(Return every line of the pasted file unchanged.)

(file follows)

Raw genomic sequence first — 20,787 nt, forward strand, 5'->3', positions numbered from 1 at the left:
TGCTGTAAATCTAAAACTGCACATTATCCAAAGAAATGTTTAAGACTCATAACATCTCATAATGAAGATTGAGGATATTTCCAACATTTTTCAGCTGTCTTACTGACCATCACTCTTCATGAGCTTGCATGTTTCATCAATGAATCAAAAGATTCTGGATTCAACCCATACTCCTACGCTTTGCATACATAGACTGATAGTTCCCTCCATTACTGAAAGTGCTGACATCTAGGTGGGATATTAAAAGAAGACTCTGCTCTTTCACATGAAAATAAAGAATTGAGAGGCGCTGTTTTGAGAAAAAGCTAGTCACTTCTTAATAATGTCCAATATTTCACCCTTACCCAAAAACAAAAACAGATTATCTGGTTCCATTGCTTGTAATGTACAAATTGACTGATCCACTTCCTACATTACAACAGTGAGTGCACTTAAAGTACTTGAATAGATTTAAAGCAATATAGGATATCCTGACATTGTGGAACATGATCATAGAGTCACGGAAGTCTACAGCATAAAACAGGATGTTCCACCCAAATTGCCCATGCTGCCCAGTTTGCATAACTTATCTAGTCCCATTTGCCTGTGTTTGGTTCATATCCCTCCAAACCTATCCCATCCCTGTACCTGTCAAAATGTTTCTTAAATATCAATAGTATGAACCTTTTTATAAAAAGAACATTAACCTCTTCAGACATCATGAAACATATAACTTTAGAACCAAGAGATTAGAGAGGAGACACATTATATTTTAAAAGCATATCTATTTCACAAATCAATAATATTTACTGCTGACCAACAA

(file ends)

Raw genomic sequence first — 20,787 nt, forward strand, 5'->3', positions numbered from 1 at the left:
TGCTGTAAATCTAAAACTGCACATTATCCAAAGAAATGTTTAAGACTCATAACATCTCATAATGAAGATTGAGGATATTTCCAACATTTTTCAGCTGTCTTACTGACCATCACTCTTCATGAGCTTGCATGTTTCATCAATGAATCAAAAGATTCTGGATTCAACCCATACTCCTACGCTTTGCATACATAGACTGATAGTTCCCTCCATTACTGAAAGTGCTGACATCTAGGTGGGATATTAAAAGAAGACTCTGCTCTTTCACATGAAAATAAAGAATTGAGAGGCGCTGTTTTGAGAAAAAGCTAGTCACTTCTTAATAATGTCCAATATTTCACCCTTACCCAAAAACAAAAACAGATTATCTGGTTCCATTGCTTGTAATGTACAAATTGACTGATCCACTTCCTACATTACAACAGTGAGTGCACTTAAAGTACTTGAATAGATTTAAAGCAATATAGGATATCCTGACATTGTGGAACATGATCATAGAGTCACGGAAGTCTACAGCATAAAACAGGATGTTCCACCCAAATTGCCCATGCTGCCCAGTTTGCATAACTTATCTAGTCCCATTTGCCTGTGTTTGGTTCATATCCCTCCAAACCTATCCCATCCCTGTACCTGTCAAAATGTTTCTTAAATATCAATAGTATGAACCTTTTTATAAAAAGAACATTAACCTCTTCAGACATCATGAAACATATAACTTTAGAACCAAGAGATTAGAGAGGAGACACATTATATTTTAAAAGCATATCTATTTCACAAATCAATAATATTTACTGCTGACCAACAA